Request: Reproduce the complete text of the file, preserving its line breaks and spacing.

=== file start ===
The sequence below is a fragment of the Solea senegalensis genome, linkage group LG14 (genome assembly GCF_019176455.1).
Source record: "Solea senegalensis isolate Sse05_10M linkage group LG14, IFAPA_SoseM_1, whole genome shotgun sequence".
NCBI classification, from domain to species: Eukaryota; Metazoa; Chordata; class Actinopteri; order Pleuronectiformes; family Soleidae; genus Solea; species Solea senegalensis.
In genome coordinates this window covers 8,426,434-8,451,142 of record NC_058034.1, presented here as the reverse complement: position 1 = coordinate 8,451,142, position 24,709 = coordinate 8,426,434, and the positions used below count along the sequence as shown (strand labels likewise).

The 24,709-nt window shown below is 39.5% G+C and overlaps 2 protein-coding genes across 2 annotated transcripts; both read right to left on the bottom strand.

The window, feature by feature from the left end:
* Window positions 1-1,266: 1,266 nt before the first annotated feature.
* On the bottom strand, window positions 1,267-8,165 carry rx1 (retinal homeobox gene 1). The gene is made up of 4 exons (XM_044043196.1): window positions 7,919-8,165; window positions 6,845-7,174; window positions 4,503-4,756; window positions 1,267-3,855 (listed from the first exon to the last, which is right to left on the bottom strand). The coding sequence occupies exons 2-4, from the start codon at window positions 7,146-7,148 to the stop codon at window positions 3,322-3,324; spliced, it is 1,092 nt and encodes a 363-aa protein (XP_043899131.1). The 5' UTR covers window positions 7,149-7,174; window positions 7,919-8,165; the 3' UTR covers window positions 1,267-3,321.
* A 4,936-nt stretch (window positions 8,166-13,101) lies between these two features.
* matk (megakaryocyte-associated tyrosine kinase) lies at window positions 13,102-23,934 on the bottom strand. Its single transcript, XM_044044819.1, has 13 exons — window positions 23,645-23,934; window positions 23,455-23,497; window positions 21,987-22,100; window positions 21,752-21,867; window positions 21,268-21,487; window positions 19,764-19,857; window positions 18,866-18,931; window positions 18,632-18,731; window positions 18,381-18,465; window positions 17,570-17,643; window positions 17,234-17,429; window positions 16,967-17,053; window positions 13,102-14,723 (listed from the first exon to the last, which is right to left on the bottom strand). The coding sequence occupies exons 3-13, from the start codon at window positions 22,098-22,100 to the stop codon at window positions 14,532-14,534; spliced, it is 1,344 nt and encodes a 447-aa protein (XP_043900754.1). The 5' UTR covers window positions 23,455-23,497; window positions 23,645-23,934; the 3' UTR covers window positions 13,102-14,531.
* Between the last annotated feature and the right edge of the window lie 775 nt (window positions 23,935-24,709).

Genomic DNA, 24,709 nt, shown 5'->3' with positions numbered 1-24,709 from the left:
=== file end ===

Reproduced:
The sequence below is a fragment of the Solea senegalensis genome, linkage group LG14 (genome assembly GCF_019176455.1).
Source record: "Solea senegalensis isolate Sse05_10M linkage group LG14, IFAPA_SoseM_1, whole genome shotgun sequence".
NCBI classification, from domain to species: Eukaryota; Metazoa; Chordata; class Actinopteri; order Pleuronectiformes; family Soleidae; genus Solea; species Solea senegalensis.
In genome coordinates this window covers 8,426,434-8,451,142 of record NC_058034.1, presented here as the reverse complement: position 1 = coordinate 8,451,142, position 24,709 = coordinate 8,426,434, and the positions used below count along the sequence as shown (strand labels likewise).

The 24,709-nt window shown below is 39.5% G+C and overlaps 2 protein-coding genes across 2 annotated transcripts; both read right to left on the bottom strand.

The window, feature by feature from the left end:
* Window positions 1-1,266: 1,266 nt before the first annotated feature.
* On the bottom strand, window positions 1,267-8,165 carry rx1 (retinal homeobox gene 1). The gene is made up of 4 exons (XM_044043196.1): window positions 7,919-8,165; window positions 6,845-7,174; window positions 4,503-4,756; window positions 1,267-3,855 (listed from the first exon to the last, which is right to left on the bottom strand). The coding sequence occupies exons 2-4, from the start codon at window positions 7,146-7,148 to the stop codon at window positions 3,322-3,324; spliced, it is 1,092 nt and encodes a 363-aa protein (XP_043899131.1). The 5' UTR covers window positions 7,149-7,174; window positions 7,919-8,165; the 3' UTR covers window positions 1,267-3,321.
* A 4,936-nt stretch (window positions 8,166-13,101) lies between these two features.
* matk (megakaryocyte-associated tyrosine kinase) lies at window positions 13,102-23,934 on the bottom strand. Its single transcript, XM_044044819.1, has 13 exons — window positions 23,645-23,934; window positions 23,455-23,497; window positions 21,987-22,100; window positions 21,752-21,867; window positions 21,268-21,487; window positions 19,764-19,857; window positions 18,866-18,931; window positions 18,632-18,731; window positions 18,381-18,465; window positions 17,570-17,643; window positions 17,234-17,429; window positions 16,967-17,053; window positions 13,102-14,723 (listed from the first exon to the last, which is right to left on the bottom strand). The coding sequence occupies exons 3-13, from the start codon at window positions 22,098-22,100 to the stop codon at window positions 14,532-14,534; spliced, it is 1,344 nt and encodes a 447-aa protein (XP_043900754.1). The 5' UTR covers window positions 23,455-23,497; window positions 23,645-23,934; the 3' UTR covers window positions 13,102-14,531.
* Between the last annotated feature and the right edge of the window lie 775 nt (window positions 23,935-24,709).

Genomic DNA, 24,709 nt, shown 5'->3' with positions numbered 1-24,709 from the left: